My colleague and friend Jordan Raper sent me a link about leadership this morning. I’ve read a ton about leadership, so these days, I generally scan for newness.
Jordan is an accomplished soccer coach, so I wasn’t surprised when he sent me something about Sir Alex Ferguson, one of the best soccer coaches ever. What surprised and delighted me was the section wherein Ferguson credits his success at least in part to one of my favorite tools — the simple act of noticing.
As he matured as a coach, Ferguson delegated to his assistant coaches more of the actual training of his players. This freed him up to make an important shift in his practice. Switching “from coaching to observing . . . allowed him to better evaluate the players and their performances.” Moving out of the scrum of hands-on training, where one’s focus is necessarily tight, helped him to “spot changes in training patterns, energy levels, and work rates.”
Ferguson’s own words are pure gold for people attempting to help individuals or teams excel (or even to improve their own performance):
[What] you can pick up by watching is incredibly valuable. Once I stepped out of the bubble, I became more aware of a range of details, and my performance level jumped. Seeing a change in a player’s habits or a sudden dip in his enthusiasm allowed me to go further with him: Is it family problems? Is he struggling financially? Is he tired? What kind of mood is he in? Sometimes I could even tell that a player was injured when he thought he was fine.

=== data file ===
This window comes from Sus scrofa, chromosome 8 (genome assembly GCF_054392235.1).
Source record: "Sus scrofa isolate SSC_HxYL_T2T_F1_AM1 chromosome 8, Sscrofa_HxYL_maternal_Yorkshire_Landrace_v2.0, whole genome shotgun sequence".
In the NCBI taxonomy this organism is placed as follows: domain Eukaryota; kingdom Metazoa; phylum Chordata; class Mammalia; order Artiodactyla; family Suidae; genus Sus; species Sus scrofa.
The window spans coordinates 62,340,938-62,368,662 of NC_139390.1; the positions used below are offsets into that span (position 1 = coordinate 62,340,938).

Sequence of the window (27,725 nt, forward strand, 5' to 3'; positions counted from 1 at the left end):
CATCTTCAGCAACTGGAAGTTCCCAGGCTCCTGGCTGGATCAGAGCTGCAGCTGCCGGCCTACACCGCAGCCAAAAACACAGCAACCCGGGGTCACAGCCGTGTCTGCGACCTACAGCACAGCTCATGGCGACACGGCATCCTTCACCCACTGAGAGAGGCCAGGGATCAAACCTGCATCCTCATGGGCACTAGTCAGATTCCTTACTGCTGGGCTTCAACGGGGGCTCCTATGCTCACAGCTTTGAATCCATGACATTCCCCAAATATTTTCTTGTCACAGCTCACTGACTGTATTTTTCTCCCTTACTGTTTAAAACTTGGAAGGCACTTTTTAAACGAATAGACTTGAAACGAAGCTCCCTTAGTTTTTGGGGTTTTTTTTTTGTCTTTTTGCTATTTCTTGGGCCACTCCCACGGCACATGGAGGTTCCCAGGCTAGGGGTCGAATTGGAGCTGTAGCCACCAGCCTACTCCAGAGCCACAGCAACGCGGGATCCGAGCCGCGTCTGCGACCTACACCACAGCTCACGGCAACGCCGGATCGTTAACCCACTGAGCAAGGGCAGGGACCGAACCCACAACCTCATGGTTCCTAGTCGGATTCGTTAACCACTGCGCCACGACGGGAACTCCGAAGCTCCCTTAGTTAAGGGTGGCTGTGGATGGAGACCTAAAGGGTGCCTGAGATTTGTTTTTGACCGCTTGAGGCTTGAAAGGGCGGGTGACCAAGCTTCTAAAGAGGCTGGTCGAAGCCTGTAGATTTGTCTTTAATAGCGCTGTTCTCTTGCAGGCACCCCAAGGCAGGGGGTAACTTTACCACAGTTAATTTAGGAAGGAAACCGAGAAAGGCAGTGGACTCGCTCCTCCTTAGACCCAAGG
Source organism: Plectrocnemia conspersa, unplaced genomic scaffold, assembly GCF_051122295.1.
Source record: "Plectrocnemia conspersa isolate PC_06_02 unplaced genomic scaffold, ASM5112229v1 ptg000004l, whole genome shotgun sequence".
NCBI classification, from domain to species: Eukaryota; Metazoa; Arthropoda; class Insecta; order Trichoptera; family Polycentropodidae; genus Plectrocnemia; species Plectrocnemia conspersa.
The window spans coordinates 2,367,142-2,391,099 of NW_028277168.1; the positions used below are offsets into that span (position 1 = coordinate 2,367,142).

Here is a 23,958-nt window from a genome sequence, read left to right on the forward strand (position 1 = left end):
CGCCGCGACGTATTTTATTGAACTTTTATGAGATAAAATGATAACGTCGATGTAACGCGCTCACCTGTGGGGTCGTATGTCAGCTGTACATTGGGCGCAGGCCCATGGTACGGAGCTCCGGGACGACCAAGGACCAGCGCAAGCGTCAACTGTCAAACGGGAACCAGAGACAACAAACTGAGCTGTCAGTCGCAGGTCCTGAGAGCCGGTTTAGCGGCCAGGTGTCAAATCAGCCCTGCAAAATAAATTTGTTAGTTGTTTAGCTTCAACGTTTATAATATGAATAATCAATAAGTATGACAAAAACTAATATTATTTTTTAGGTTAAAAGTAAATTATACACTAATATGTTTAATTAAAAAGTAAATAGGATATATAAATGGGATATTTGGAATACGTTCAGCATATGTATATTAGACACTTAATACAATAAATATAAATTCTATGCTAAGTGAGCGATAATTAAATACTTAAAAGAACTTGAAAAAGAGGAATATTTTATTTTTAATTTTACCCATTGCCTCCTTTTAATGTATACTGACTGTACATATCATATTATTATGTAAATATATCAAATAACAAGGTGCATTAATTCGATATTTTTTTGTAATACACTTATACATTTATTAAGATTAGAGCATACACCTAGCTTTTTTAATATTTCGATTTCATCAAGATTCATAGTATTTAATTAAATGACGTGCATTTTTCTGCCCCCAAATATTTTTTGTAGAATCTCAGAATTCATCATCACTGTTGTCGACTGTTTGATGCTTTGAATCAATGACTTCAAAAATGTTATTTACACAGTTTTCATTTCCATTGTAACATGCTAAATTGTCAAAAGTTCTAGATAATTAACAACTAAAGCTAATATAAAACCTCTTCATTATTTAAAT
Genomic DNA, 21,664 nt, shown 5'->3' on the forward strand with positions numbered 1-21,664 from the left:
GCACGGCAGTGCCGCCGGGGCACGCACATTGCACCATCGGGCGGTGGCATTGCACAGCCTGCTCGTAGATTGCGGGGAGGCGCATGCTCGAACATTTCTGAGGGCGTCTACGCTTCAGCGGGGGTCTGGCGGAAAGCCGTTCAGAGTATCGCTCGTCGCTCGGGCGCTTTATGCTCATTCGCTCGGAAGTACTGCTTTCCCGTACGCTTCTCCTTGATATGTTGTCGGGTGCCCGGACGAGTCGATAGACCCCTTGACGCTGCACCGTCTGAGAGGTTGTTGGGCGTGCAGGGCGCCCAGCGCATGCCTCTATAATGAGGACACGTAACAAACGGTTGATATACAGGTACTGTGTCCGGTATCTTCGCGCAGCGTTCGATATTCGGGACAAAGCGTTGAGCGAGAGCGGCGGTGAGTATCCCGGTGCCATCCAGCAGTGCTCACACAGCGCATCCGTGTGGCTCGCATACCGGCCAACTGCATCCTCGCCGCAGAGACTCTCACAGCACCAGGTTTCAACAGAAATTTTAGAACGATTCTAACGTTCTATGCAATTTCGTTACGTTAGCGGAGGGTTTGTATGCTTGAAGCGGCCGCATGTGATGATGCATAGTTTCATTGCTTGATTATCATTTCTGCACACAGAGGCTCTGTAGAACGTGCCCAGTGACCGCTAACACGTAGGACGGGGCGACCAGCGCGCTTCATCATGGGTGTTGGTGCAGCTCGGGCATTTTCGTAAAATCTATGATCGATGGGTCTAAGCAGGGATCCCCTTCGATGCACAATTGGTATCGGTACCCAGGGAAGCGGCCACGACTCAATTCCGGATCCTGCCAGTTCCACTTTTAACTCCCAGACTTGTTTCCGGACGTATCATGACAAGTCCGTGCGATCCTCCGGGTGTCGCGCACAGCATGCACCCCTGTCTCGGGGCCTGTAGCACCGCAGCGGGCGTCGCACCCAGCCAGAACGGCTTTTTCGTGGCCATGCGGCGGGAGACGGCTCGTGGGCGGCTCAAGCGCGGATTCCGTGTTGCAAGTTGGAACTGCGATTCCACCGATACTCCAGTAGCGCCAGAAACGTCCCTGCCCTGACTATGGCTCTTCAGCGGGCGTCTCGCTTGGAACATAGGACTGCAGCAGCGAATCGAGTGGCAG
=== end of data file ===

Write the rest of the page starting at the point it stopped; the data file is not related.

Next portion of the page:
I don’t think many people fully understand the value of observing. I came to see observation as a critical part of my management skills. The ability to see things is key—or, more specifically, the ability to see things you don’t expect to see.
That last twist — on the unexpected — is worth savoring. Here’s the article in full.
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